Emissions and emissions trading scheme
With the March 2019 Green Finance Observatory report stating that "carbon markets are likely to be more vulnerable than traditional markets", it is a good time to examine some of the current trends in the European Emissions Trading Scheme (EU ETS).
As a reminder, an emissions trading scheme is a market mechanism that can be used to reduce GHG emissions. The regulatory entity sets a total emissions cap that is applied to one or more sectors of the economy, contributing in this way to the achievement of the national or territorial GHG emissions reduction target. Once the cap is established, the regulatory entity distributes allowances to companies, with each allowance representing one ton of GHG emissions and allocated either free of charge or sold via auctions. Companies in these sectors will then manage their allowances by reducing their emissions, buying excess allowances from other companies, or by covering part of their emissions with carbon credits from reduction projects in sectors not covered by the emissions trading scheme. In the EU, only the stationary installations and aviation sectors are covered by the EU ETS.
In the graph below, let us look at the verified emissions of the different sectors of stationary installations and their free allowances allocated within the EU ETS between 2013 and 2017.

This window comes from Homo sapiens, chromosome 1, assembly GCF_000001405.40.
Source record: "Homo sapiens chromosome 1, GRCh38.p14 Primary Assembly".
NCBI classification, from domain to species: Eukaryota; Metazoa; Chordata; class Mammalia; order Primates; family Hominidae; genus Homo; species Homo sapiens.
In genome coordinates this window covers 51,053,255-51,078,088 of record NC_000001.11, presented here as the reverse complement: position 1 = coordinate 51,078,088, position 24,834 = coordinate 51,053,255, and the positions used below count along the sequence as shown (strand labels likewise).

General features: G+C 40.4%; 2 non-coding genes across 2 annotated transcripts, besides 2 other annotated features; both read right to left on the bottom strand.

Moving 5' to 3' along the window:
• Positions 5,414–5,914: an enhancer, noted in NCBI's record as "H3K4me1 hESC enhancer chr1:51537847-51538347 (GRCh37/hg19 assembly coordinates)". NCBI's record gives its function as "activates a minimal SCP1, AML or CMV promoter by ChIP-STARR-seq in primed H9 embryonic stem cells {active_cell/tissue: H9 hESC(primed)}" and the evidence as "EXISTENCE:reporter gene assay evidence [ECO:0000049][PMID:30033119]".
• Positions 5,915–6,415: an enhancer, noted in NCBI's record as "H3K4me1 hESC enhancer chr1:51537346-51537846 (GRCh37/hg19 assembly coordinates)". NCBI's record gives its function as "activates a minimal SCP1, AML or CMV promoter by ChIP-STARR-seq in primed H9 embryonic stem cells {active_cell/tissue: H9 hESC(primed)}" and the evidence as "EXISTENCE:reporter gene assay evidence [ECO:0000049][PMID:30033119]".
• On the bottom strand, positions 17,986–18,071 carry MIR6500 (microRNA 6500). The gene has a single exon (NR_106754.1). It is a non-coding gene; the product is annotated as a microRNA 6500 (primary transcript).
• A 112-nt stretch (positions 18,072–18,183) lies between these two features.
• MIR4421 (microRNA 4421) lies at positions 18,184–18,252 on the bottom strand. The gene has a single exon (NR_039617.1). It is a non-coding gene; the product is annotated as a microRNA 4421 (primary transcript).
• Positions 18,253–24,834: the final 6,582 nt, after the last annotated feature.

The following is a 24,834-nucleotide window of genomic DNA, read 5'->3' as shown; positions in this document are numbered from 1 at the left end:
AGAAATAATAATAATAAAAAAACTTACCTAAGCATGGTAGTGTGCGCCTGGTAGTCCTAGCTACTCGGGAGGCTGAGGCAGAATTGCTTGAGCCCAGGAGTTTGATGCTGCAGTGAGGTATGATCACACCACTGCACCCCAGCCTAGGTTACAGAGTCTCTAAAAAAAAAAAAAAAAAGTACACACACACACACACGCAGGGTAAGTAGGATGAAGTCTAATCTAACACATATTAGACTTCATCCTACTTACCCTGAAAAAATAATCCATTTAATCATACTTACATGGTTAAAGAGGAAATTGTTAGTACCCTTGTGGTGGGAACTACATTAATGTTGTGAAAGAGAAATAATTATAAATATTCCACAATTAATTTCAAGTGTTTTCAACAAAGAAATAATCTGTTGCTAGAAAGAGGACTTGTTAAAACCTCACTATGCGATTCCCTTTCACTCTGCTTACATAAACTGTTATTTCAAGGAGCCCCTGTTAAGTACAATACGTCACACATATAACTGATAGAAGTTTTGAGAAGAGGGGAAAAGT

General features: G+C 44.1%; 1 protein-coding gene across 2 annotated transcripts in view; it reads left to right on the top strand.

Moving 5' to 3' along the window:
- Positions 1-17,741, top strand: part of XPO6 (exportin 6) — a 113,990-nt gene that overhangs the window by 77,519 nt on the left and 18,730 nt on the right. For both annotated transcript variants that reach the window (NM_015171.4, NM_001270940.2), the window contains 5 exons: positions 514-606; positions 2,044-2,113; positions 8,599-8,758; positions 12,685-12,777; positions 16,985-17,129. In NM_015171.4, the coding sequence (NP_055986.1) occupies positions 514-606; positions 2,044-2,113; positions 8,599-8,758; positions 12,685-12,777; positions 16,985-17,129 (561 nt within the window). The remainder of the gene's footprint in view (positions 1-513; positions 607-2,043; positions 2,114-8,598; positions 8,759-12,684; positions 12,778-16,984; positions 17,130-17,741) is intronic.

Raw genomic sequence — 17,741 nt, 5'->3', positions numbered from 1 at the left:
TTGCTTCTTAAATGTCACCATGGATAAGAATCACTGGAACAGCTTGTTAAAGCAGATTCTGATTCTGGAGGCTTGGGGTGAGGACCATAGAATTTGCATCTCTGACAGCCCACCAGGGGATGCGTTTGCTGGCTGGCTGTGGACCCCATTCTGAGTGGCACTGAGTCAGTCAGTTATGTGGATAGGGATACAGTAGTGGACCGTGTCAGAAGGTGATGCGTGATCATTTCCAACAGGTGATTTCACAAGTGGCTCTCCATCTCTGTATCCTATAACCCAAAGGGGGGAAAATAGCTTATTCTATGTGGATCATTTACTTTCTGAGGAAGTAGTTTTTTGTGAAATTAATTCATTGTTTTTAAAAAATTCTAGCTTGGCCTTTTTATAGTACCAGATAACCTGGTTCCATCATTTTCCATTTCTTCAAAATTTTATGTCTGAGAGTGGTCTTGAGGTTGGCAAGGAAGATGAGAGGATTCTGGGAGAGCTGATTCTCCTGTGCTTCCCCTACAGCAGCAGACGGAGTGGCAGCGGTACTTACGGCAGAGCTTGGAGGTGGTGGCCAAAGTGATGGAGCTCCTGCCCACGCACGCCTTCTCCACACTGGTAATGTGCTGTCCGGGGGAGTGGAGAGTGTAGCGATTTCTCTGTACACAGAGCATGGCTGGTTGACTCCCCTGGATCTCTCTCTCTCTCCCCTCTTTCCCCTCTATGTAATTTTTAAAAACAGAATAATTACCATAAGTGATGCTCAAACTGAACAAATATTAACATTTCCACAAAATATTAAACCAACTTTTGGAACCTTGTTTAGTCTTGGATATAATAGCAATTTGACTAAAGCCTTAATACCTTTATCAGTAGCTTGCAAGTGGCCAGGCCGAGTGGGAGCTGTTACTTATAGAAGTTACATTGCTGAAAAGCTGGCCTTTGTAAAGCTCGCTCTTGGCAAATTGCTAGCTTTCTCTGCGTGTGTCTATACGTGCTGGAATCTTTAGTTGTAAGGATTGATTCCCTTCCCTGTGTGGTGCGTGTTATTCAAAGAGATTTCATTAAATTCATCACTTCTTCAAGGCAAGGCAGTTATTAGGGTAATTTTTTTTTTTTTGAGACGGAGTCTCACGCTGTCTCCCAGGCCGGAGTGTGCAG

Verified emissions and allocated allowances of stationary installations in the EU ETS
On the left side of the graph, we see that the share of combustion of fuels contributes about two-thirds of the total verified emissions of stationary installations; a large majority of this share is in the power sector. Other emissions from stationary facilities come from four main sectors: refining, steel, cement and bulk chemicals. Emissions for the EU ETS as a whole show a downward trend from 2013 to 2016, but for the first time since 2010, total emissions increased again by 0.6% in 2017, which is explained by an increase of industrial emissions while emissions from combustion remained stable.
On the right-hand side of the graph, we see that the total allocated emissions are not exactly equal to the verified emissions. This illustrates the increasing difficulty of the regulatory entity’s task of allowance allocation in an emissions trading scheme. It can also be seen that during the trading period between 2013 and 2017, approximately more than 50% of the total quantity of allowances are auctioned while the remaining allowances are allocated free of charge; for the refining of mineral oil, almost all the allowances are allocated free of charge.
It should be noted that in other regions of the world other sectors are covered by the local emissions trading systems. For example, in South Korea and New Zealand, the construction, transport and waste sectors are covered in addition to the sectors covered in the EU ETS.
Félix Fouret, Carbon/Climate Analyst
Source: Beyond Ratings, Green Finance Observatory, European Environment Agency